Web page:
Memory Care Training

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According to the Alzheimer’s Association, as many as 5.3 million people in the US are living with Alzheimer’s, and a new diagnosis is made every 70 seconds. With the first baby boomers soon entering the pool of those at risk for developing Alzheimer’s disease and related dementias (ADRD), there are many challenges ahead.

As the figures above indicate, there is an increasing need for memory care —specialized care for patients and residents with Alzheimer’s/dementia. However, care providers' lack of information and skills can heighten anxiety and result in a variety of risks and missed opportunities to enhance quality of life for people with dementia.

In addition, well-intentioned regulations aimed at improving care can easily become barriers to resident, family, and staff satisfaction. Organizations committed to overcoming these challenges find that it starts with connecting all dementia and memory care staff through a person-centered philosophy and care approach.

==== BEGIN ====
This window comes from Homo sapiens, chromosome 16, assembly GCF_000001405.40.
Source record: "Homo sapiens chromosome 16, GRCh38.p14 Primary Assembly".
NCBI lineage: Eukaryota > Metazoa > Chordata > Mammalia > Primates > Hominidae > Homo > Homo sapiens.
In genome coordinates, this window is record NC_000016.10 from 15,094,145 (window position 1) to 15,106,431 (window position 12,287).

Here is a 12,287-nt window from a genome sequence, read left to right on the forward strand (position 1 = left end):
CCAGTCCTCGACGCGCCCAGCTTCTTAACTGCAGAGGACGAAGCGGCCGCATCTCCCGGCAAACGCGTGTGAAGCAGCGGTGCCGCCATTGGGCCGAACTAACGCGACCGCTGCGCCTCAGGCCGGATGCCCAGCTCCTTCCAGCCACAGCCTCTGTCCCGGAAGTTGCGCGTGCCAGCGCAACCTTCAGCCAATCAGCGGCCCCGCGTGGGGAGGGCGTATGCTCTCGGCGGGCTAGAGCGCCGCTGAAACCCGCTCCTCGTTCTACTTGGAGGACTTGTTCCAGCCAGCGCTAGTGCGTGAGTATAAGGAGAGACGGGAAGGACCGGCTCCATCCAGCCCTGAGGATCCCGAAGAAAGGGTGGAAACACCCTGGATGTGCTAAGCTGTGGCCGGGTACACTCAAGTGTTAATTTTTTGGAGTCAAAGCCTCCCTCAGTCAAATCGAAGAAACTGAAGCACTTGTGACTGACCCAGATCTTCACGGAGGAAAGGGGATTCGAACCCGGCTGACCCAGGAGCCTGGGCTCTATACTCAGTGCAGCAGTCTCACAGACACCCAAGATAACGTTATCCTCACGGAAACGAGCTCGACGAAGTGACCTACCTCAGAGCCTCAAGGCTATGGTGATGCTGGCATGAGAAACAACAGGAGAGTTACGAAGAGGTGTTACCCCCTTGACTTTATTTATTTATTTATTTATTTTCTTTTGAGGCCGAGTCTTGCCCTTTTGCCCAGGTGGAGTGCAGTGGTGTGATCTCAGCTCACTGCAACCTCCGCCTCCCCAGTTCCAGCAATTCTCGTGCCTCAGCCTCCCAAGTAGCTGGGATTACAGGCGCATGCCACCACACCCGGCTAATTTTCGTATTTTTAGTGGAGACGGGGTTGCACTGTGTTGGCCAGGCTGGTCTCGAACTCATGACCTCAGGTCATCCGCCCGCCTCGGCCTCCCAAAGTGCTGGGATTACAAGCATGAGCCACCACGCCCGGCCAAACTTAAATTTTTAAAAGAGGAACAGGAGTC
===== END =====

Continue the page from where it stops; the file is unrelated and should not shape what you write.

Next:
Memory Care Training: Enhance Quality of Life for Patients With Alzheimer's/Dementia
Dementia Capable Care sets a higher standard for memory care. The training presents a paradigm shift in which dementia care staff move from an impairment-based practice to an abilities-based practice. This unique interdisciplinary training empowers individuals and organizations in the health care sector to provide unsurpassed person-centered care.

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About the Author

“Every individual on this earth deserves to be treated with compassion, understanding, and the right to keep their dignity intact. This can be difficult to honor at times when someone loses control of their behavior, but that’s where Rational Detachment and not taking it personally really kicks in. What has helped me be able to do this well goes back to the first day I was introduced to Nonviolent Crisis Intervention® training. I was a participant before becoming a Certified Instructor (and before working for CPI), and over the years I have had so many opportunities to use what I learned way back then. Today, I live the skills automatically. It’s an honor to have been given those skills to live the philosophy of treating others the way I want to be treated.”